The next big step our ancestors took was control of fire. The oldest evidence of control of fire dates back to 1.7 million years, but the definitive evidence of controlled use of fire dates back 600,000 years ago by Homo erectus. By 125,000 years anatomically modern humans were masters of controlling fire. Fire gave us big advantage over other animals. It warmed us at night and helped us spread to colder places. Fire not only helped us forge better weapons, it also helped us create works of art like terracotta statues and pottery. Fire helped us scare predators and cook preys. Had we not been playing with fire, mammoths would probably be still around and we would probably be still in caves. The cooked food was healthy as it killed unhealthy bacteria’s like E.Coli and salmonella. Cooked food was easier to digest. As a consequence our stomach, teeth and mouth became smaller and there was a decrease is the size of our gastrointestinal track and organs in the digestive system. Richard Wrangham suggests that the brains now used this freed up energy, making it bigger and us smarter. Change in food habit also helped. Increase in meat and shellfish consumption increased dopamine secretion in the brain making us smarter. The intelligent human beings had a better chance of survival and finding mates. The genes that preferred intelligence and bigger brain size rapidly spread in the population by natural selection.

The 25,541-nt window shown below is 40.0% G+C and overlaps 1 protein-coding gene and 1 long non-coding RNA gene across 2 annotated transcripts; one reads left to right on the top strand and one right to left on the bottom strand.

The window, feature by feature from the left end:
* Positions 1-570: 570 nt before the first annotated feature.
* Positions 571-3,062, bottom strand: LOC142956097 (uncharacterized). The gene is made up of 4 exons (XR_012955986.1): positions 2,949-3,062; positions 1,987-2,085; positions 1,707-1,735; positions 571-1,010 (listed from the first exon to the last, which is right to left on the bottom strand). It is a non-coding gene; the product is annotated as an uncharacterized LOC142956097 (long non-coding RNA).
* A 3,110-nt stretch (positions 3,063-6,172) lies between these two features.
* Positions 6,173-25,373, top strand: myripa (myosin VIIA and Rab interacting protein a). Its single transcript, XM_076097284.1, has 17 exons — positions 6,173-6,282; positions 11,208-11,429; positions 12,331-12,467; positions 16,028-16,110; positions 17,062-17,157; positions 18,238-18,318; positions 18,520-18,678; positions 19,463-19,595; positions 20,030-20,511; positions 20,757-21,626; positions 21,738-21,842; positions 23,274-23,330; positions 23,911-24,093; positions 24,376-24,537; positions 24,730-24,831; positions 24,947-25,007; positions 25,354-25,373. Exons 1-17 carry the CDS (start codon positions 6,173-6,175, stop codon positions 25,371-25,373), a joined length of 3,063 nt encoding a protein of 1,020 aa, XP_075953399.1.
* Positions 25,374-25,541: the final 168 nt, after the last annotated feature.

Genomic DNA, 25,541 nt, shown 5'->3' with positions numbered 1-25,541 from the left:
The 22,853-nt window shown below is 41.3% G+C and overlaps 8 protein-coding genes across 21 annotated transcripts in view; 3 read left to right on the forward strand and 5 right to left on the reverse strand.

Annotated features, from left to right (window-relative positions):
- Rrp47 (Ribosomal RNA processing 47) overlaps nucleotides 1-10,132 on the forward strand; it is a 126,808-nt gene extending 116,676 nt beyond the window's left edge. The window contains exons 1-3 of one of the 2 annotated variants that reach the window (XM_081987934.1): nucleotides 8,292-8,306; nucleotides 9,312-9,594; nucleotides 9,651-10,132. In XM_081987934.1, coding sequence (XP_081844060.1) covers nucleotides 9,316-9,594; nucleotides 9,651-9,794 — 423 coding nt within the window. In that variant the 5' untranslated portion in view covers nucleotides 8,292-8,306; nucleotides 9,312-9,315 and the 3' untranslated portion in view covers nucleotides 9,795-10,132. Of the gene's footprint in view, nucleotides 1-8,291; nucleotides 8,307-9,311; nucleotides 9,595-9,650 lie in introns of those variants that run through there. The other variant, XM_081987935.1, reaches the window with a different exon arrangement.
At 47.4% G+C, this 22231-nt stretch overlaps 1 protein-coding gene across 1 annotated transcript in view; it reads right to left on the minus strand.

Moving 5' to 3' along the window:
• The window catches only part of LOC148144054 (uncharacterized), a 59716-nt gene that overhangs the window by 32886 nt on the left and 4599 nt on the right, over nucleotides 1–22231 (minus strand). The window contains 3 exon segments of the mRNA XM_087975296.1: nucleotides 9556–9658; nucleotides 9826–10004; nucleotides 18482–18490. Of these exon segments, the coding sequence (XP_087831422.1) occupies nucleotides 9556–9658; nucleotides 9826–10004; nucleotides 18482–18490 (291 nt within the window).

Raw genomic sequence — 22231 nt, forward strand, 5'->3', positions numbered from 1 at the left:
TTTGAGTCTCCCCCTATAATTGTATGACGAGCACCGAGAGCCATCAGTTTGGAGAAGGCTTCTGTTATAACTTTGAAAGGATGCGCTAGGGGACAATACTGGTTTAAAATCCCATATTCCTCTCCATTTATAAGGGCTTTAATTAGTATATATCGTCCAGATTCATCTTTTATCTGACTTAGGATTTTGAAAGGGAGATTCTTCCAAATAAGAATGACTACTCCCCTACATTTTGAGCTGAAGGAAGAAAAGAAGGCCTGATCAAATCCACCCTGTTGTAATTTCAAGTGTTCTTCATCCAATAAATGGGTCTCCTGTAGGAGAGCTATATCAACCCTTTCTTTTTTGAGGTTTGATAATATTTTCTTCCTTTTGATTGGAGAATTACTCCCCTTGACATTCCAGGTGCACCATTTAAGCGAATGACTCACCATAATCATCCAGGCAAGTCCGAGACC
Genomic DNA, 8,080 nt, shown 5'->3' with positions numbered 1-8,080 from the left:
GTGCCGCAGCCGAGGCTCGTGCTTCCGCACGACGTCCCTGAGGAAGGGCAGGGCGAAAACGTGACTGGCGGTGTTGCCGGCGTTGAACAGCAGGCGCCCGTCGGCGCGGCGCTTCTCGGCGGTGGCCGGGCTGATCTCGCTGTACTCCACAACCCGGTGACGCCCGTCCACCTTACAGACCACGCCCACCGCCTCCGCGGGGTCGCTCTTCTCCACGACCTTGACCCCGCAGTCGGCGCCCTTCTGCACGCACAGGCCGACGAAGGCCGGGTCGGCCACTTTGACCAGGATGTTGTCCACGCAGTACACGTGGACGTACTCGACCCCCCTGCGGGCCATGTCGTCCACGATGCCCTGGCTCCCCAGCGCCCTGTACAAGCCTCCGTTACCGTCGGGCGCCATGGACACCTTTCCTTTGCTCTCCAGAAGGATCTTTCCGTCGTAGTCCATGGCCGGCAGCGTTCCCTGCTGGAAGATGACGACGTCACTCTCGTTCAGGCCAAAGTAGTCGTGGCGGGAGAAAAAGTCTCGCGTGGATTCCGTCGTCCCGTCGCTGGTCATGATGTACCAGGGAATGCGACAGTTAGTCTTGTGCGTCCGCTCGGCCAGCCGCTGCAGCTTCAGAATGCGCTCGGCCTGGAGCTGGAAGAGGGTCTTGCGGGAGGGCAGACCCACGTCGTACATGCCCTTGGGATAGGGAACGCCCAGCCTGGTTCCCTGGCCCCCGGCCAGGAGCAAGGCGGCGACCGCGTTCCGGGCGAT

The bigger brain did come at a cost. While being just 2% of our body weight, human brains consume 20% of our energy requirement, much higher than any other animal. This increased our food requirement, keeping us busy. Had we been a bit less smart, the world would have a lot more food. There was also less energy to built muscles. Our intelligence came at the cost of our strength. The large brains also meant large skull to contain it. This made childbirth difficult and painful. The birth canal of women grew wider. But it was not enough as the brain of the primates of ‘homo’ genus continued to grow. The solution was in giving early birth, before the skull became too big. The need to take care of infants for a longer period of time bonded the parents together. Emotional part of the brain helped develop the intelligent part by creating the feeling ‘love’.  Partners in love stayed together and cared for their offspring. The brains could now continue to grow, but it made these primates beings less mobile. They stayed in one place for a long time. Females took care of the infants while males went to hunt.